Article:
Here is a non-controversial statement: for me, the voice of NFL football will always be that of Pat Summerall. Not just for his reverence for and knowledge of the game or that magisterial baritone, although there's that. Not just because my youth and adolescence coincided with his position at the top of the NFL broadcast heap, although I can't deny the prejudice one's formative years exert in this regard.
Summerall had both those advantages, but he was also lucky to preside over the final years of great NFL sure things. While the game hadn't yet reached its apex of ratings and profitability when Summerall (for the most part) retired in 2002, it had by then started to say goodbye to the era of certainty, when a good game on paper reliably tended to become a good game after the kickoff.
By the 2000s, the success of the league's will to parity—a roulette wheel of universally accessible mediocrity on any given weekend—resulted in big-name showdowns that had every chance of being meaningless, lopsided dogshit or a sports story derailed with a single injury. Executives could try to put John Madden and Pat Summerall on a game that should be important, yet have the best game of the weekend called by Kenny Albert and some recently retired meat-mannequin who prefaced his every utterance by saying "I'll tell you what." Summerall started walking away from the game at the same time that—without flex scheduling—it became impossible to pair the most important voices with the most important contests.
This would suggest that my most significant memories of Pat Summerall are tied to actual football games—which they are not. Nor, in fact, are these memories even accurate. The most indelible mark Pat Summerall made on my brain was with his play-by-play commentary for the Sega Genesis game Joe Montana II: Sports Talk Football—a game on which Summerall did not in fact work and with which he was in fact completely unaffiliated. The man who did that play-by-play—as Twitter user @KevSaidBoogaloo pointed out to me on the day Summerall died—was San Francisco Giants and San Francisco 49ers announcer Lon Simmons.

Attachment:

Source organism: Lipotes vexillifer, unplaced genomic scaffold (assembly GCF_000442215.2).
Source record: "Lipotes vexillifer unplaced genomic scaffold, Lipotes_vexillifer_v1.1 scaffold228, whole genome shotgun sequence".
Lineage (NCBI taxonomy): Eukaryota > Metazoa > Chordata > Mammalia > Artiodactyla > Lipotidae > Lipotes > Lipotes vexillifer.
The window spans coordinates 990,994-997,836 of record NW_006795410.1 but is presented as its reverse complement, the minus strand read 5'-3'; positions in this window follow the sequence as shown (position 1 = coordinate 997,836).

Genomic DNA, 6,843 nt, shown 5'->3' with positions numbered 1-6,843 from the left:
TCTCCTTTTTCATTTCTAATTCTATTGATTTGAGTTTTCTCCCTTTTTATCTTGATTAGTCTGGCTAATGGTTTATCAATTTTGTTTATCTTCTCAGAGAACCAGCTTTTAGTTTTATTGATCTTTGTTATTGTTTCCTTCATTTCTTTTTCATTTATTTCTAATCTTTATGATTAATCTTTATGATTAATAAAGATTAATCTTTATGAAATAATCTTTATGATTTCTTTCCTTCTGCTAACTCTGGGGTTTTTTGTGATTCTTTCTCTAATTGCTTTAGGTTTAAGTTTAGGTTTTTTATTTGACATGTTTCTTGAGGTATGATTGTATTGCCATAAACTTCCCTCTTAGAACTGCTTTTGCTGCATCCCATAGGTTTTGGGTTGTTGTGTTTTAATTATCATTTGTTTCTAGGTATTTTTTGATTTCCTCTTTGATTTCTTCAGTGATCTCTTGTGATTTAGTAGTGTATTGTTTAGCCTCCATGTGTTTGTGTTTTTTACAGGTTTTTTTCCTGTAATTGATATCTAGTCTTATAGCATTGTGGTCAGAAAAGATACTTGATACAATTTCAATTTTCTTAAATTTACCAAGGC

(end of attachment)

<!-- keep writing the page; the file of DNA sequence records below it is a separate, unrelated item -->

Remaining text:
In my defense, I will note that it has been a full 20 years since I last played Joe Montana II: Sports Talk Football, which has allowed me to slowly conflate the two men's voices. Summerall sounded like a clearer-throated, sunnier Simmons; Simmons sounds like Summerall after a night of smoking in a cocktail lounge. (Note: That comment has nothing to do with Summerall's long struggle with alcoholism and everything to do with Simmons' voice sounding thicker and sleepier.) On the other hand, as witness for the prosecution, I should note that I grew up in the San Francisco Bay Area and probably heard Lon Simmons over 500 times before reaching puberty. I really have no excuse.
And yet, when I think of Summerall, I think of that football game for the Genesis, because it was awesome, and because it, too, belonged to a time that's now lost.
A few things: Joe Montana II: Sports Talk Football wasn't awesome intentionally, nor was it unintentionally awesome via some happy clusterfuck of accidents. It was a football game like any other of its era, which is to say, neither particularly good at simulating football nor likely to make you unhappy to play it. So far as I can tell, there was nothing about its quarterback gameplay that made it uniquely Joe Montana-esque; at the same time, its features were not quite anathematic to the Montana legend, arm or ability. I just happened to love playing it, love the way that balls doinked off receivers, the way runners occasionally seemed to back into a virtual wall—like ineffectively attempting to turn 180º on a tricycle—while everyone else glided as if on an unreal, glass-like surface.